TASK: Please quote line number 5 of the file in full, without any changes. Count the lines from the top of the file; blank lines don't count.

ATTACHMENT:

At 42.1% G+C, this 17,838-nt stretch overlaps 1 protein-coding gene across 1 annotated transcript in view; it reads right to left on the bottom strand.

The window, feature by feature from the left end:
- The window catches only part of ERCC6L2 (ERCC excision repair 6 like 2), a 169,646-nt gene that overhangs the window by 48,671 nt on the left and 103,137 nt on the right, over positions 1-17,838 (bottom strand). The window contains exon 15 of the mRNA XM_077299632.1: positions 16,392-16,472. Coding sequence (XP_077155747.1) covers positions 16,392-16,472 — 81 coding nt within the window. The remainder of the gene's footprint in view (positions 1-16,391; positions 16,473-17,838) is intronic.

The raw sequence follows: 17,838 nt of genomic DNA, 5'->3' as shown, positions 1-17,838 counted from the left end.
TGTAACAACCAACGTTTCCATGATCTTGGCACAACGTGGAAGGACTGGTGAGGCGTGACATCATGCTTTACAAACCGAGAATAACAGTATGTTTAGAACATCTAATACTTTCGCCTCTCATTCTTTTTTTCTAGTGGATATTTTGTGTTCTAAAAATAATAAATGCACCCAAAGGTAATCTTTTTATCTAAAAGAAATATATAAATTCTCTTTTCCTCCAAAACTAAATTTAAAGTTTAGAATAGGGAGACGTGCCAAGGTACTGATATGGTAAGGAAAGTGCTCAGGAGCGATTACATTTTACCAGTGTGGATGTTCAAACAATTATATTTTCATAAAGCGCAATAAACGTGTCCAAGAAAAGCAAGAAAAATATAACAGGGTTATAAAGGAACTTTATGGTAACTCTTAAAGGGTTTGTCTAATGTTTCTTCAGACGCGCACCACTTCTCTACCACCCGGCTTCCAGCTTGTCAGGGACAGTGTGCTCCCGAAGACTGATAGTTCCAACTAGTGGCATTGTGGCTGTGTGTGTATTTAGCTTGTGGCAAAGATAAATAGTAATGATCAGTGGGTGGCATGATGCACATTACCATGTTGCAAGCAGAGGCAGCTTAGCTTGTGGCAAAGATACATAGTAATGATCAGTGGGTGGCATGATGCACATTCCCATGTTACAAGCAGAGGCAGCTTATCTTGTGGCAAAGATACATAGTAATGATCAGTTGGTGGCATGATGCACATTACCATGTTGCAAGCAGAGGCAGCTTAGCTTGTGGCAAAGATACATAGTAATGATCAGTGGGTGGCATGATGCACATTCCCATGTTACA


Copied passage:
TGTAACAACCAACGTTTCCATGATCTTGGCACAACGTGGAAGGACTGGTGAGGCGTGACATCATGCTTTACAAACCGAGAATAACAGTATGTTTAGAACATCTAATACTTTCGCCTCTCATTCTTTTTTTCTAGTGGATATTTTGTGTTCTAAAAATAATAAATGCACCCAAAGGTAATCTTTTTATCTAAAAGAAATATATAAATTCTCTTTTCCTCCAAAACTAAATTTAAAGTTTAGAATAGGGAGACGTGCCAAGGTACTGATATGGTAAGGAAAGTGCTCAGGAGCGATTACATTTTACCAGTGTGGATGTTCAAACAATTATATTTTCATAAAGCGCAATAAACGTGTCCAAGAAAAGCAAGAAAAATATAACAGGGTTATAAAGGAACTTTATGGTAACTCTTAAAGGGTTTGTCTAATGTTTCTTCAGACGCGCACCACTTCTCTACCACCCGGCTTCCAGCTTGTCAGGGACAGTGTGCTCCCGAAGACTGATAGTTCCAACTAGTGGCATTGTGGCTGTGTGTGTATTTAGCTTGTGGCAAAGATAAATAGTAATGATCAGTGGGTGGCATGATGCACATTACCATGTTGCAAGCAGAGGCAGCTTAGCTTGTGGCAAAGATACATAGTAATGATCAGTGGGTGGCATGATGCACATTCCCATGTTACAAGCAGAGGCAGCTTATCTTGTGGCAAAGATACATAGTAATGATCAGTTGGTGGCATGATGCACATTACCATGTTGCAAGCAGAGGCAGCTTAGCTTGTGGCAAAGATACATAGTAATGATCAGTGGGTGGCATGATGCACATTCCCATGTTACA